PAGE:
About Our Tradition - What is a Dhama?


What is a Dhama?

There is no exact English equivalent for the Sanskrit word dhama, but in Vedic theology, dhama refers to the supra-mundane abode of the Absolute Truth, the Supreme Personality of Godhead. The Biblical counterpart for the Lord’s holy dhama is the Kingdom of God. As God is beyond the creation and destruction of this material universe, so His dhama is also entirely beyond the scope of matter. It is wholly spiritual, an unlimited transcendental plateau composed exclusively of spiritual energy. Dhama is the abode of God.

The etymology of the word dhama indicates the location of the prime support and source of nurture for all existence – spiritual and material. Therefore, the dhama is the eternal home and goal of all living beings.

There are many scriptural references that establish the fact that the Supreme Godhead’s personal dhama is identical with the Lord’s own completely spiritual nature. It is devoid of all material attributes, and the opposite of mundane nature. Therefore that eternal Kingdom of God, His sacred dhama, is as worshipable as He is.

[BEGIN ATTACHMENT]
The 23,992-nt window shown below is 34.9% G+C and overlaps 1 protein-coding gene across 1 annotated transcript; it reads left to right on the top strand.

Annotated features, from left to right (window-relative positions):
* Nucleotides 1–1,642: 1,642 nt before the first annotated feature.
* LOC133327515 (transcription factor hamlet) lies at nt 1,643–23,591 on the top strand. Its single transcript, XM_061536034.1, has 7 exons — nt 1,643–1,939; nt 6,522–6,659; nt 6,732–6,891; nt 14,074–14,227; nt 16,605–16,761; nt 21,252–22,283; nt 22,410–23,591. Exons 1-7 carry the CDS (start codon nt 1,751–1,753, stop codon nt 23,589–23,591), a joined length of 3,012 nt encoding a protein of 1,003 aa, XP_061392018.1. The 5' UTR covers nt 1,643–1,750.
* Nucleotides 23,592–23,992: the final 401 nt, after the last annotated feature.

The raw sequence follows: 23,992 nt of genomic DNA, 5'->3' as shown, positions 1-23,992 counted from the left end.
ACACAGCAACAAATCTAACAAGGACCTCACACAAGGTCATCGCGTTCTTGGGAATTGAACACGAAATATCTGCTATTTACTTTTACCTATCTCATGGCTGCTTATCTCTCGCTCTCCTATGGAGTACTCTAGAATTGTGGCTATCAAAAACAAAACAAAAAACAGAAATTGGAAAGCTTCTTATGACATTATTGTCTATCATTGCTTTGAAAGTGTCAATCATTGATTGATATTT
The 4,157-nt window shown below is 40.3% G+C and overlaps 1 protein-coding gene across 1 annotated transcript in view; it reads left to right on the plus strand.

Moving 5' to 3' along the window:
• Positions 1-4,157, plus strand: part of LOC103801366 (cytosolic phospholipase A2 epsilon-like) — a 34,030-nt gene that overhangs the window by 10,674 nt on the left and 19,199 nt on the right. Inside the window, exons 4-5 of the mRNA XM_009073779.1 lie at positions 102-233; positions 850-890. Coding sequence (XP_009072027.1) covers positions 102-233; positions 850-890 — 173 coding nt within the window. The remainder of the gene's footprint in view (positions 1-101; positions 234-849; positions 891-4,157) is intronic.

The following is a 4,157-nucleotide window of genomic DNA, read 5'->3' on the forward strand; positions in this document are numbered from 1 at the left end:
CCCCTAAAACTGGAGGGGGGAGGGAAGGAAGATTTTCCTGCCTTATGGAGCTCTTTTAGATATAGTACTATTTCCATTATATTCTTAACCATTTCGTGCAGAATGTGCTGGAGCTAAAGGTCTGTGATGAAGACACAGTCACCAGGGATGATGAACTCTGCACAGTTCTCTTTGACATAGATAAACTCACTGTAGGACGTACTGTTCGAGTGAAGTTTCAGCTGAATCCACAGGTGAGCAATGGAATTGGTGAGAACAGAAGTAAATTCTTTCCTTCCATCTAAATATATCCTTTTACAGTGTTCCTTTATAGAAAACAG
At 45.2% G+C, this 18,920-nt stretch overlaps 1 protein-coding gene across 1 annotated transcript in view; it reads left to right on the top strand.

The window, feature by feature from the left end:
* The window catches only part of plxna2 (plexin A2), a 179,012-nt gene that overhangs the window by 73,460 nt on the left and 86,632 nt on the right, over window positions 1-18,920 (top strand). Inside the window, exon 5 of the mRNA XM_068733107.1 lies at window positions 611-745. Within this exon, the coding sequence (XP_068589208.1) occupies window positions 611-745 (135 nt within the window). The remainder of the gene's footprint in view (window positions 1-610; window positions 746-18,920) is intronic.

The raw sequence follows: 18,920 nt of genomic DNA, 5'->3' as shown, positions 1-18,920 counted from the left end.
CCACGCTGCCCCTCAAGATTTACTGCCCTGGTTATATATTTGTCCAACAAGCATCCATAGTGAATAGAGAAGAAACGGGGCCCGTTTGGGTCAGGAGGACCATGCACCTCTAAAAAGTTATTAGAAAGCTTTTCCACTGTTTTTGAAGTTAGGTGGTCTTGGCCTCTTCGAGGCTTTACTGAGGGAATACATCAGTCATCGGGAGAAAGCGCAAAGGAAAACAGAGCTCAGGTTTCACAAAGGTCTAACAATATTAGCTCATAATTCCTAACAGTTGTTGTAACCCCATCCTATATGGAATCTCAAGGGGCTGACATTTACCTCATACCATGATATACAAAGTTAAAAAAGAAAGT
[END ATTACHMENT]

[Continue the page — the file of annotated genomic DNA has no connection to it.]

How does the dhama appear in this world?

The dhama exists only to serve the pleasure of the Lord, and it manifests along with the Lord and His eternal associates whenever He chooses to appear in this world. Before the appearance of the Lord, the dhama appears in order to make the many wonderful arrangements necessary for satisfying the Lord’s transcendental desires. And when the Lord withdraws His transcendental form from our view, the reflection of His personal abode remains in the material world, and its spiritual glory and sweetness can be seen by those who are blessed with the necessary spiritual vision. Yet to a person with mundane vision, the dhama in this world appears like an ordinary place. Therefore it is necessary to proceed under the guidance of a genuine representative of God if anyone wants to develop real purity of heart, and become eligible for such transcendental vision.